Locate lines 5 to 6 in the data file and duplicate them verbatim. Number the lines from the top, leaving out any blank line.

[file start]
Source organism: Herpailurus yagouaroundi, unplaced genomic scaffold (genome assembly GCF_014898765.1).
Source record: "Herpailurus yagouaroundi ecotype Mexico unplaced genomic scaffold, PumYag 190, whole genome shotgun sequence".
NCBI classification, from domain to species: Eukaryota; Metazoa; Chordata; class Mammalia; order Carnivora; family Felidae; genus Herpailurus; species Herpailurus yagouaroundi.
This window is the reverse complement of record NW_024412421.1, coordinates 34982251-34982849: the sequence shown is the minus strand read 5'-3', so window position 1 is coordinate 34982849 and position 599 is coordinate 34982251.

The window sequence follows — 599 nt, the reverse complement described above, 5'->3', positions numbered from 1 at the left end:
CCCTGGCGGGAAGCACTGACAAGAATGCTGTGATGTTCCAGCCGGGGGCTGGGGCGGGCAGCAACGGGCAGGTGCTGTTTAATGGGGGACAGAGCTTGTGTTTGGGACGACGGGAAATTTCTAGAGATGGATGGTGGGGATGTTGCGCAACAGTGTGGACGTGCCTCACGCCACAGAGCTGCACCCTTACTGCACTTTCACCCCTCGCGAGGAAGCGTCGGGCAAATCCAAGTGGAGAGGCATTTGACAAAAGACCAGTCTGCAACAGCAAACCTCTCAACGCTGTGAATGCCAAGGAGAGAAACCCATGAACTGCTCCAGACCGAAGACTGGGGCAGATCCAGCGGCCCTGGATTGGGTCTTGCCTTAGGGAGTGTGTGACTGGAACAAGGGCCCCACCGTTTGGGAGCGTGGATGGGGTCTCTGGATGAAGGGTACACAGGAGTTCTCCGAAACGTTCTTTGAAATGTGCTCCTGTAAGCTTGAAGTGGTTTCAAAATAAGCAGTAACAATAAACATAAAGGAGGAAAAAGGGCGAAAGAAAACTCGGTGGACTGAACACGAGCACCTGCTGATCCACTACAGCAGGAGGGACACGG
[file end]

The window sequence follows — 599 nt, the reverse complement described above, 5'->3', positions numbered from 1 at the left end:
CCCTGGCGGGAAGCACTGACAAGAATGCTGTGATGTTCCAGCCGGGGGCTGGGGCGGGCAGCAACGGGCAGGTGCTGTTTAATGGGGGACAGAGCTTGTGTTTGGGACGACGGGAAATTTCTAGAGATGGATGGTGGGGATGTTGCGCAACAGTGTGGACGTGCCTCACGCCACAGAGCTGCACCCTTACTGCACTTTCACCCCTCGCGAGGAAGCGTCGGGCAAATCCAAGTGGAGAGGCATTTGACAAAAGACCAGTCTGCAACAGCAAACCTCTCAACGCTGTGAATGCCAAGGAGAGAAACCCATGAACTGCTCCAGACCGAAGACTGGGGCAGATCCAGCGGCCCTGGATTGGGTCTTGCCTTAGGGAGTGTGTGACTGGAACAAGGGCCCCACCGTTTGGGAGCGTGGATGGGGTCTCTGGATGAAGGGTACACAGGAGTTCTCCGAAACGTTCTTTGAAATGTGCTCCTGTAAGCTTGAAGTGGTTTCAAAATAAGCAGTAACAATAAACATAAAGGAGGAAAAAGGGCGAAAGAAAACTCGGTGGACTGAACACGAGCACCTGCTGATCCACTACAGCAGGAGGGACACGG